Social constructionism developed in the 1960s in opposition to the taken-for-granted, essentialist approaches that dominated scientific and social scientific study. Tied to assumptions of materialist reality that are integral to positivism, essentialism assumes that all things (including types of human beings) have intrinsic, unchangeable properties. To know what type of thing an entity is, is to know what that thing is like and not like, how it behaves, and how it will respond to stimuli, according to essentialism. This metatheory has historically attributed the nature of human beings to a number of forces including a god or gods, to nature, or in the case of modern science, to biology and more specifically to genes and genetic imperatives.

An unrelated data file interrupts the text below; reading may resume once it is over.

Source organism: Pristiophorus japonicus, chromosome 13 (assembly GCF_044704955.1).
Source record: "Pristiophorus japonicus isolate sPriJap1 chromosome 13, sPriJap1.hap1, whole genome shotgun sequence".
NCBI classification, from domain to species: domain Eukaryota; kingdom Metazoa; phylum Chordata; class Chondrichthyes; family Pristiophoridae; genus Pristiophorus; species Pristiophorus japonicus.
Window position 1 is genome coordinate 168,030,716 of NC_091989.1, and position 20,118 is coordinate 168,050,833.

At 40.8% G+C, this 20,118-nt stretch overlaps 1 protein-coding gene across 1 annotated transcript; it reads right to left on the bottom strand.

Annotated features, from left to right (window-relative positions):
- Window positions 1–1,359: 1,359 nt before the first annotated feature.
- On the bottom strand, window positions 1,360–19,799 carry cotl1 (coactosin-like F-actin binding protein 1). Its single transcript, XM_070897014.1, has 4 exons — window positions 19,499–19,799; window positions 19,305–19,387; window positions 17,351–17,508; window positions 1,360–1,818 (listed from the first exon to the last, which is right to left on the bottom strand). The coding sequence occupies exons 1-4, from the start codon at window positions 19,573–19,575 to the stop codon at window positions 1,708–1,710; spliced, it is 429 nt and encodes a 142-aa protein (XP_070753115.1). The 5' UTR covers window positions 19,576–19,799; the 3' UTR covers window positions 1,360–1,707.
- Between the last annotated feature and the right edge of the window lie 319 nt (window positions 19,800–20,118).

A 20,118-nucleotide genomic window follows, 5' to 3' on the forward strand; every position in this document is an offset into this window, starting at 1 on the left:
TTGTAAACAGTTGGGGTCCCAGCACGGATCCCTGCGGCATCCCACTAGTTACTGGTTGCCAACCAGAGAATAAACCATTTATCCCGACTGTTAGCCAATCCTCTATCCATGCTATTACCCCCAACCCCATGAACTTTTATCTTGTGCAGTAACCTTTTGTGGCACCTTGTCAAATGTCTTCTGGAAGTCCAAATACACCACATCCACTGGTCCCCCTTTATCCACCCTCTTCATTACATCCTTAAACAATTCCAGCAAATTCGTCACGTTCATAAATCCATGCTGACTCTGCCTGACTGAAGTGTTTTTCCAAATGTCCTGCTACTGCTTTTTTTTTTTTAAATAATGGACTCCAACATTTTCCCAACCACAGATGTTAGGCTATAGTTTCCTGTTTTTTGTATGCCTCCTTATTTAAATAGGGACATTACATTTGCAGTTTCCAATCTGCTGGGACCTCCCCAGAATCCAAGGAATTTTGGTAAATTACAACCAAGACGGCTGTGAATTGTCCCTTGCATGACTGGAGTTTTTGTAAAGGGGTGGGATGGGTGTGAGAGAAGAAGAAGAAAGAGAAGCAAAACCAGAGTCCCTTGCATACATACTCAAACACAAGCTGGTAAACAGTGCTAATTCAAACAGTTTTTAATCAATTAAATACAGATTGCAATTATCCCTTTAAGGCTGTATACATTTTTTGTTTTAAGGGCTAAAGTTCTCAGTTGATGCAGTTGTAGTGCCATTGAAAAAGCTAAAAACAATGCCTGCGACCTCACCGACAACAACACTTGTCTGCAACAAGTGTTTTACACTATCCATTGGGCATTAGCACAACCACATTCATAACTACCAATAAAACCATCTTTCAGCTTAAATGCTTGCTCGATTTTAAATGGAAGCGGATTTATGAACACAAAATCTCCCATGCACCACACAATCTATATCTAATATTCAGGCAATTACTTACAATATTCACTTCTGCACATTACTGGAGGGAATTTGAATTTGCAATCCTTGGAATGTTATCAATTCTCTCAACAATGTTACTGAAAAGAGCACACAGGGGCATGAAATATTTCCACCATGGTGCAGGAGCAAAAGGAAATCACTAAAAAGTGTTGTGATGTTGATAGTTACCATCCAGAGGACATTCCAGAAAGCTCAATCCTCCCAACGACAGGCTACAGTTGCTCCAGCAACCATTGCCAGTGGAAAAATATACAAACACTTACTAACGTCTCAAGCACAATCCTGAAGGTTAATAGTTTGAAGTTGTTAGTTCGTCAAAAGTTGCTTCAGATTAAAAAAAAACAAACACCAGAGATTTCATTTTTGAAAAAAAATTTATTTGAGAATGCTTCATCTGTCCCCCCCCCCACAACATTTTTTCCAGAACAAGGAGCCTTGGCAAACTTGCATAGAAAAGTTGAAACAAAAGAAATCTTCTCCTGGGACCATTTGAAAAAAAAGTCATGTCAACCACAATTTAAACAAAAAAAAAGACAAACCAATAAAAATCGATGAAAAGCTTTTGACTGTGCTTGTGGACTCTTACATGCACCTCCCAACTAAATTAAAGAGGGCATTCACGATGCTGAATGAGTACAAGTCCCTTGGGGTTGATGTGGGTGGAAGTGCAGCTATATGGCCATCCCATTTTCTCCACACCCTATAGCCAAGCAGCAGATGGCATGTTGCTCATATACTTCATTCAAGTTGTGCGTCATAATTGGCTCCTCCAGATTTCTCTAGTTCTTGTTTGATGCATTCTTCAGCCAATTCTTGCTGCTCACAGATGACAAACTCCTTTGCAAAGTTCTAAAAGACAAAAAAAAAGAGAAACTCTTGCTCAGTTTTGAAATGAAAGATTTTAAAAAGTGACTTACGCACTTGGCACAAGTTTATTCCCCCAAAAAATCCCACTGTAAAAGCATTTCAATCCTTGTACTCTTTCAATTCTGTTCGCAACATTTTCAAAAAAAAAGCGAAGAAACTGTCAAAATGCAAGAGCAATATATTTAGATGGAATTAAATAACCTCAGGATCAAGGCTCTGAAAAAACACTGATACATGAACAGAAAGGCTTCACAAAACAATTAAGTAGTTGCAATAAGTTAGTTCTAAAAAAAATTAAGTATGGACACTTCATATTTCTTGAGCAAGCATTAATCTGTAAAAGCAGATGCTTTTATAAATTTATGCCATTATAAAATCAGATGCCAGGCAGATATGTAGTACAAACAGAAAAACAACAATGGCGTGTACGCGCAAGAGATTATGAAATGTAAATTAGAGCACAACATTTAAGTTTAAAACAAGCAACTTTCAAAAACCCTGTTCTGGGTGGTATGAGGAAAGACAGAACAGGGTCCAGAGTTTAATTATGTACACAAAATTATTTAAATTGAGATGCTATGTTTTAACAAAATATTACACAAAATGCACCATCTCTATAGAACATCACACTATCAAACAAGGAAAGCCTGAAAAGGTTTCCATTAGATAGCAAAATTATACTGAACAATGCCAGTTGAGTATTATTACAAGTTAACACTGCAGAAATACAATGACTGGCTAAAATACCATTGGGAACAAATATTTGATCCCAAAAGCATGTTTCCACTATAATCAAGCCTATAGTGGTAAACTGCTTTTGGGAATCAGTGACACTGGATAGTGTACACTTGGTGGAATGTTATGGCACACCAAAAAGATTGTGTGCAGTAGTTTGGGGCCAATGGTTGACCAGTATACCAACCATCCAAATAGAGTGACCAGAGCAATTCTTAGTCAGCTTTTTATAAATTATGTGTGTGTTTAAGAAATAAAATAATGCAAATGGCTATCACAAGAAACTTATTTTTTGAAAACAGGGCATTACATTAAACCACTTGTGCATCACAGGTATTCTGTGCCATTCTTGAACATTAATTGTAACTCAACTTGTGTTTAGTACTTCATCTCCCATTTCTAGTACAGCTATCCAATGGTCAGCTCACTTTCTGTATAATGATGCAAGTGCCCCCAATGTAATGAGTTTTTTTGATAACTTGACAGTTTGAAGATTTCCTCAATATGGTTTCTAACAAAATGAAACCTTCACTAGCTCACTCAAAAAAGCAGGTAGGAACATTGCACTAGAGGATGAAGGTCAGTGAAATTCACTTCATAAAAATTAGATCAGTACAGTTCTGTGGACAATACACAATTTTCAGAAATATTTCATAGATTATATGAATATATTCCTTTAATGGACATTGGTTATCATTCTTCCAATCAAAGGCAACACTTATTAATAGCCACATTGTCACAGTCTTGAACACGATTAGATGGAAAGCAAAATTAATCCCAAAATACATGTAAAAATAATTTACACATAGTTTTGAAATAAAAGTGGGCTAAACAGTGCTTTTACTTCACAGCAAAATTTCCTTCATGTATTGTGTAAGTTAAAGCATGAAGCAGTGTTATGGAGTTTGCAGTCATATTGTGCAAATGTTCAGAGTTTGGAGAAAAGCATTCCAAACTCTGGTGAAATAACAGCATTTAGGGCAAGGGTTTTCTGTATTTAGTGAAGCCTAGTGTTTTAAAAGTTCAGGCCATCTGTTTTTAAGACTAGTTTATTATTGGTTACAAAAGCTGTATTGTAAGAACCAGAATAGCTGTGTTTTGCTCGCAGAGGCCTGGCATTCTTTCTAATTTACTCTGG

Within the social sciences, essentialism manifested as the search for biological bases for individual, interpersonal, and societal practices and patterns of inequality. Historically, this meant looking for explanations of criminality within facial features and measurements (phrenology), substantiating racial inequality in polygenism (that humans are descended from different, unequal genetic lines), and gender roles in “natural law.” More contemporarily, differences between men and women have been explained by the effects of hormones on brain structure and function, or on natural, physiological difference. Explanations for educational inequalities between boys and girls, for example, argued that boys had a genetic predisposition for math and science and this accounted for differences in test scores and educational outcomes. Research, however, has documented that little difference actually exists in mathematics testing between genders, whereas social stereotypes and interpersonal dynamics within the classroom continue to influence girls’ performance.